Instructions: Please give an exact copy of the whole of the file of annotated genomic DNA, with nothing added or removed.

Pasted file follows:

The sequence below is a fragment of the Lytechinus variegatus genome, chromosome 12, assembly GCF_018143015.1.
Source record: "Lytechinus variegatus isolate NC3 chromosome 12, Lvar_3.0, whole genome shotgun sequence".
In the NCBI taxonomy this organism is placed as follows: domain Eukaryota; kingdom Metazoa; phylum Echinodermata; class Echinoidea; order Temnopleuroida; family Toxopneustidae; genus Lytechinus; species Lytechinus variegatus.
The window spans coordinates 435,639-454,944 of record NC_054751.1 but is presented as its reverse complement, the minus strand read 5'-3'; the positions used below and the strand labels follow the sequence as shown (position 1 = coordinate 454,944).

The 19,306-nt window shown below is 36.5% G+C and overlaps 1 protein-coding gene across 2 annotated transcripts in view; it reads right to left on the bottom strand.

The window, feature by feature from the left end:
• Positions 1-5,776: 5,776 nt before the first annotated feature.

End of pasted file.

The sequence below is a fragment of the Lytechinus variegatus genome, chromosome 12, assembly GCF_018143015.1.
Source record: "Lytechinus variegatus isolate NC3 chromosome 12, Lvar_3.0, whole genome shotgun sequence".
In the NCBI taxonomy this organism is placed as follows: domain Eukaryota; kingdom Metazoa; phylum Echinodermata; class Echinoidea; order Temnopleuroida; family Toxopneustidae; genus Lytechinus; species Lytechinus variegatus.
The window spans coordinates 435,639-454,944 of record NC_054751.1 but is presented as its reverse complement, the minus strand read 5'-3'; the positions used below and the strand labels follow the sequence as shown (position 1 = coordinate 454,944).

The 19,306-nt window shown below is 36.5% G+C and overlaps 1 protein-coding gene across 2 annotated transcripts in view; it reads right to left on the bottom strand.

The window, feature by feature from the left end:
• Positions 1-5,776: 5,776 nt before the first annotated feature.